Chart 4


Chart 5


In addition to the Fed signaling many more hikes than the market had anticipated a few weeks ago, the Fed has been accelerating its projected pace of so-called balance sheet normalization. When you put all of these changes in context, the market seemingly no longer believes that there is a near-term “Fed Put”,1 whereby the Fed may pause on rate hikes or balance sheet normalization if the stock market swoons. Some believe the Fed Put is now at lower levels than previously thought. Some even believe that there is a Fed “sold-call” dynamic, whereby if the stock market does not adjust and help cool the economy through wealth effects, the Fed is more likely to keep raising rates, ceteris paribus (i.e., for a given level of inflation). Critically, every other recent time the Fed Put has been relevant, the Fed had more options as inflation was near or below 2%. Today is very different with inflation running 300-400bps above the Fed’s comfort level. These perceived changes and the pace of the change has caused, in our view, a lot of the market machinations we have observed over the past few weeks and months. Where the Fed relents is hard to predict. Clearly, the Fed is reacting to evolving inflationary pressures. We believe that the Fed will continue to modulate its rhetoric and actions to ensure that inflation does not become entrenched at anywhere near current levels.


What Are We Doing About This?

In short, we are doing three things: (1) we are maintaining our slight overweight to equities, (2) we are staying underweight to fixed income, and (3) we are watching our underlying managers to see if they are taking advantage of the rotation and violent trading patterns.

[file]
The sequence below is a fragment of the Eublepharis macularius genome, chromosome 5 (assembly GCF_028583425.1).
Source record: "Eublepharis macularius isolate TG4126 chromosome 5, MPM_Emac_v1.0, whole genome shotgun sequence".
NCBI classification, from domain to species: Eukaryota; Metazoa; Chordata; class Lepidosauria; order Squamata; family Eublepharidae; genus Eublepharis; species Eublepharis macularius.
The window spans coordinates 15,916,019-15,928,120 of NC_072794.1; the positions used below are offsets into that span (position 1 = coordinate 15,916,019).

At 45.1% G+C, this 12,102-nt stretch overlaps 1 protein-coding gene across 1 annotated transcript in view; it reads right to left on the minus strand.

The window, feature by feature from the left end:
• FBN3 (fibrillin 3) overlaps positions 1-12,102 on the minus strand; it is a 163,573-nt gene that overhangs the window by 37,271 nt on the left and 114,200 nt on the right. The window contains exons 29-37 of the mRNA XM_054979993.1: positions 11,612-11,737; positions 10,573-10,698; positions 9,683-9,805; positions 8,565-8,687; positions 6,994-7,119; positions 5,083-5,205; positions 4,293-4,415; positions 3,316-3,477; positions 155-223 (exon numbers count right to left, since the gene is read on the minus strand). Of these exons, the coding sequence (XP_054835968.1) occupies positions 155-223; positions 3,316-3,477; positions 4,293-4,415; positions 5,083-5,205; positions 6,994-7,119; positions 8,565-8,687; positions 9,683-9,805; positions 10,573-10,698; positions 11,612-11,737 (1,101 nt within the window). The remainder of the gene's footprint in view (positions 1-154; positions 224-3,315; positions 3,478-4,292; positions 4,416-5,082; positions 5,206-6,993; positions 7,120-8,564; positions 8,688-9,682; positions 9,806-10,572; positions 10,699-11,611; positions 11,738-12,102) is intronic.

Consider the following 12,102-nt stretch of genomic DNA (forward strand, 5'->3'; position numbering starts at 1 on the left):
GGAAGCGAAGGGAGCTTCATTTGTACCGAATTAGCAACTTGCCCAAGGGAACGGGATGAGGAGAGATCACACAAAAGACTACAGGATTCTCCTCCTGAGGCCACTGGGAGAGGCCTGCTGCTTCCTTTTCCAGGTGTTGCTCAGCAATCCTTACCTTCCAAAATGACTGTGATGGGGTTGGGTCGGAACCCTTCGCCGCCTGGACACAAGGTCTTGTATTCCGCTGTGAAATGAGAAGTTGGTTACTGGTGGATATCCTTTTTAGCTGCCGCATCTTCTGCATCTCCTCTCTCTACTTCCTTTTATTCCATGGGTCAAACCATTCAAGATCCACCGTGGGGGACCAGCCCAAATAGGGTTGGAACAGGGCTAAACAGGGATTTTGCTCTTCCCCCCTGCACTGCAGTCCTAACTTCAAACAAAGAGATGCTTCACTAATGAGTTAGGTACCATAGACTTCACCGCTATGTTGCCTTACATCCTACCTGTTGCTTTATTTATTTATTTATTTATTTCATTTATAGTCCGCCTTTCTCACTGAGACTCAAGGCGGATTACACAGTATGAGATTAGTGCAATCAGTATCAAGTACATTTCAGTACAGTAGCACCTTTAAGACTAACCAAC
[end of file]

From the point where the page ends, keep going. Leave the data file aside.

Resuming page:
We are maintaining our allocation to equities because we think the odds are on our side. (Here, we will speak mostly of the United States as it is the largest position and most impactful to our clients.) It strikes us that of the three most relevant factors effecting equities, two on our side. The first is the basic construct of equities. They represent a share on the earnings of companies. We perceive that people are working hard, innovation and productivity are happening, and there is nothing fundamentally different regarding equities and that claim to company earnings than during the prior 100 years.

The second factor is our view of the economy. While we believe the economy is unlikely to repeat its epic recovery in 2021, it is unlikely to flip into recession. There is a halting reopening still going on, there is pent up

demand for various services, consumers have substantial savings (compared to pre pandemic), the Fed is still accommodative (despite the changes discussed above), and the federal government is still running deficit spending. For these reasons and numerous others, we think it is unlikely the United States flips into recession. The market seems to agree with our evaluation as there is little indication of distress in other recession sensitive asset classes, such as credit (spreads have not widened), and the Yen (has not rallied strongly). Of course, there is no guarantee that we will avoid a recession, but recessions themselves are rare, and the odds seem slightly lower now than on average due the factors noted above. Critically, when we are not in recession, the stock market usually delivers positive returns. In fact, the stock market does so more than 80% of the time. To go against these odds, one must be very confident this time is different.